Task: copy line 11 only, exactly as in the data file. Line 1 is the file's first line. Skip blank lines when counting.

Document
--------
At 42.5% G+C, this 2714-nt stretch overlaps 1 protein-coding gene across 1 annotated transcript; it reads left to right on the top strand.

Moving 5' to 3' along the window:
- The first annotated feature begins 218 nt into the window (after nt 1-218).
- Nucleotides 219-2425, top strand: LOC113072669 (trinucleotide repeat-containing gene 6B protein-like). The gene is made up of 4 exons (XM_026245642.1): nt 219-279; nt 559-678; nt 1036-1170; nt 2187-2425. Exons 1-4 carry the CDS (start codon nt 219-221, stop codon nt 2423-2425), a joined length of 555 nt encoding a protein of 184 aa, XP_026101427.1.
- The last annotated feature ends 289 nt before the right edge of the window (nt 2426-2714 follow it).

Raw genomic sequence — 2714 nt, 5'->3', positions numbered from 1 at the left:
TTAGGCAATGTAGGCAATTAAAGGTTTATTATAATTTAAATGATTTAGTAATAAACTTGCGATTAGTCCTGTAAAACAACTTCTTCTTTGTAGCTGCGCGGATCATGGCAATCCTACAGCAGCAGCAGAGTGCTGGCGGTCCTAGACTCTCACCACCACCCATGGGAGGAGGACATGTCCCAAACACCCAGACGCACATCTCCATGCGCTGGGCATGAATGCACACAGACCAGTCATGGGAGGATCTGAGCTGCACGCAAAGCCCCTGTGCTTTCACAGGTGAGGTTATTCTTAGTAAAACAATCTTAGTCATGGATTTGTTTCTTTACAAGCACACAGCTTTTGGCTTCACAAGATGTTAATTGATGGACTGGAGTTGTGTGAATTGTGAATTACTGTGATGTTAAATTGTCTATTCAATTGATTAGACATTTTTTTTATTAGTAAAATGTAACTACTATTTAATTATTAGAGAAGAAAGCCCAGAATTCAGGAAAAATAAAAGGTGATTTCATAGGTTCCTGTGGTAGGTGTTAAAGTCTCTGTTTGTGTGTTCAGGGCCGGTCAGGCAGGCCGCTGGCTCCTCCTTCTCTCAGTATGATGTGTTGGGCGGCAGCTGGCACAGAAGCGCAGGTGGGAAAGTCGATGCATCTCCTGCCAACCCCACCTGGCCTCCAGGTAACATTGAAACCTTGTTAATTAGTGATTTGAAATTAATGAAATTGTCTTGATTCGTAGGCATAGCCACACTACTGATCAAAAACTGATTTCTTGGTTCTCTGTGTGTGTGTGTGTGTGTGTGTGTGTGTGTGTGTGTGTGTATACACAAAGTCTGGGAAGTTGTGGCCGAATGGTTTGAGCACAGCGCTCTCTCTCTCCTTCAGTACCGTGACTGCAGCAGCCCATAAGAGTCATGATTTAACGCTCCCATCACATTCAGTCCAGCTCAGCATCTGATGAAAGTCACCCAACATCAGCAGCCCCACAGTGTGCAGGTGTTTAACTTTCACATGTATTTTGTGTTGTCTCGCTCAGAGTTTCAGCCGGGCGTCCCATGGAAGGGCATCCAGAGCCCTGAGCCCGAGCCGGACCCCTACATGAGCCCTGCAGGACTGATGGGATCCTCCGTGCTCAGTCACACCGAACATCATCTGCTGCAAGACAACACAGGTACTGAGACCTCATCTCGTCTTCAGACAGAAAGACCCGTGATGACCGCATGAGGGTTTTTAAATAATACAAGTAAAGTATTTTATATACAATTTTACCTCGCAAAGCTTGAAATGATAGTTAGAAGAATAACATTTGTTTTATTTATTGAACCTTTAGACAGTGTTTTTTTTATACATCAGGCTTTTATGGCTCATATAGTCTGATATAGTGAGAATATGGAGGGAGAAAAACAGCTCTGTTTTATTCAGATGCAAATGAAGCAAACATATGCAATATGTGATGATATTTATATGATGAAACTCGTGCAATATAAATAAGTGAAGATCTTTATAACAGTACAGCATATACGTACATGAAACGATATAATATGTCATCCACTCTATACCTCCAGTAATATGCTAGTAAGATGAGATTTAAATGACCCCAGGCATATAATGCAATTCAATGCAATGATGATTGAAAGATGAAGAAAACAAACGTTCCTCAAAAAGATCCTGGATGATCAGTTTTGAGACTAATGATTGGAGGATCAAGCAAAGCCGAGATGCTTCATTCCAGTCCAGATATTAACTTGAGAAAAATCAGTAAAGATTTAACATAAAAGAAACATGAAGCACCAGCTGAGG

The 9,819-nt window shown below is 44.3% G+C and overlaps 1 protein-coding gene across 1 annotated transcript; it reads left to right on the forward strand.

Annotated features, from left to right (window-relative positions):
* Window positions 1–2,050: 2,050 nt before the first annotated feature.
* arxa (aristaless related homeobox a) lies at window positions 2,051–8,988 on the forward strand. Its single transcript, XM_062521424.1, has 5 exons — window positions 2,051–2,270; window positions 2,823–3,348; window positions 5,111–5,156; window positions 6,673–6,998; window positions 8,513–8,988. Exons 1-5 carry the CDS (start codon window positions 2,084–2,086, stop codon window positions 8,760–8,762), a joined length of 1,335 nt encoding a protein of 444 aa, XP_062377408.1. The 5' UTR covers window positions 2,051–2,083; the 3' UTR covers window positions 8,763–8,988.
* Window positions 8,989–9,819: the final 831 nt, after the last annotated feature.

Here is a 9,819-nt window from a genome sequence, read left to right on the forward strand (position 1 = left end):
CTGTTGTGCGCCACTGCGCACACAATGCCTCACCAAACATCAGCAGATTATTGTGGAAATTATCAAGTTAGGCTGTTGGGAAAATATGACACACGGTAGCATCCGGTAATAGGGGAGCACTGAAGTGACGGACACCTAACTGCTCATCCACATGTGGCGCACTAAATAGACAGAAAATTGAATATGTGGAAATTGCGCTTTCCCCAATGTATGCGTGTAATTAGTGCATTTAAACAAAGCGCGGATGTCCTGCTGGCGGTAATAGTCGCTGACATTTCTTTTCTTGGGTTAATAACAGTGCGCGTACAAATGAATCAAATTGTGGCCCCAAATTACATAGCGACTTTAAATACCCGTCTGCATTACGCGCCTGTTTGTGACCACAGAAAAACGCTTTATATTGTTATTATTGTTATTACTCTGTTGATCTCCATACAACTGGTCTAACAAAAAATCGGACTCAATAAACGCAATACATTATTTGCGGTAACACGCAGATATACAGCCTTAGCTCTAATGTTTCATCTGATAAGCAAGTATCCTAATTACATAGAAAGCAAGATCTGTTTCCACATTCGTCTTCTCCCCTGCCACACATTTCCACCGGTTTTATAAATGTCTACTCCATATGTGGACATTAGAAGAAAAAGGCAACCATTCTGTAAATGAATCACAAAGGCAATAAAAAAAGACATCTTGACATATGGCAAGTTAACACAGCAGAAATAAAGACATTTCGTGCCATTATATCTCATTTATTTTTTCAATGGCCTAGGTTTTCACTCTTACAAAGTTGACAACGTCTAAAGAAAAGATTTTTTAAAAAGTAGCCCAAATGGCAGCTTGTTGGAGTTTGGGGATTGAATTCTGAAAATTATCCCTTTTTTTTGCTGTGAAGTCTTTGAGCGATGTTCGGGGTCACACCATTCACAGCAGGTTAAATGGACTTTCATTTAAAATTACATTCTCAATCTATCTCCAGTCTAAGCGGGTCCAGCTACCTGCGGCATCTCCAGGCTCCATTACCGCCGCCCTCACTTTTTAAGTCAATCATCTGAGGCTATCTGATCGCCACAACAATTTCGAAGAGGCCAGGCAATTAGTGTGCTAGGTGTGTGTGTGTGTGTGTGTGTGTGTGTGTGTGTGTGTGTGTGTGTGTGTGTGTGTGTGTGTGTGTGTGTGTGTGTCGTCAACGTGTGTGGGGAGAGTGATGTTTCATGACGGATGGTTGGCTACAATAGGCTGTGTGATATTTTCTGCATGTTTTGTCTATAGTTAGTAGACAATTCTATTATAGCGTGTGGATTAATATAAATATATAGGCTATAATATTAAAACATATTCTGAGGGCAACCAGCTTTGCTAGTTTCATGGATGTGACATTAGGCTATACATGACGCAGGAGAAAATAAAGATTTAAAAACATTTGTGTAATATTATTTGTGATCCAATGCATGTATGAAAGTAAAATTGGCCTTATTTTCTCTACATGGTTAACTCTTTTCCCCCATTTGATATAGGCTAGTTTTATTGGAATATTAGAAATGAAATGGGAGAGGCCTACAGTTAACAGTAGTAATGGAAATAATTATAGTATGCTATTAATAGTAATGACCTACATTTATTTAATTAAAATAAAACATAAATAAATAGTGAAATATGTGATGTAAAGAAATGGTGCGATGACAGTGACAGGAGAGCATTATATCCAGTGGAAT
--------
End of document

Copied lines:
* arxa (aristaless related homeobox a) lies at window positions 2,051–8,988 on the forward strand. Its single transcript, XM_062521424.1, has 5 exons — window positions 2,051–2,270; window positions 2,823–3,348; window positions 5,111–5,156; window positions 6,673–6,998; window positions 8,513–8,988. Exons 1-5 carry the CDS (start codon window positions 2,084–2,086, stop codon window positions 8,760–8,762), a joined length of 1,335 nt encoding a protein of 444 aa, XP_062377408.1. The 5' UTR covers window positions 2,051–2,083; the 3' UTR covers window positions 8,763–8,988.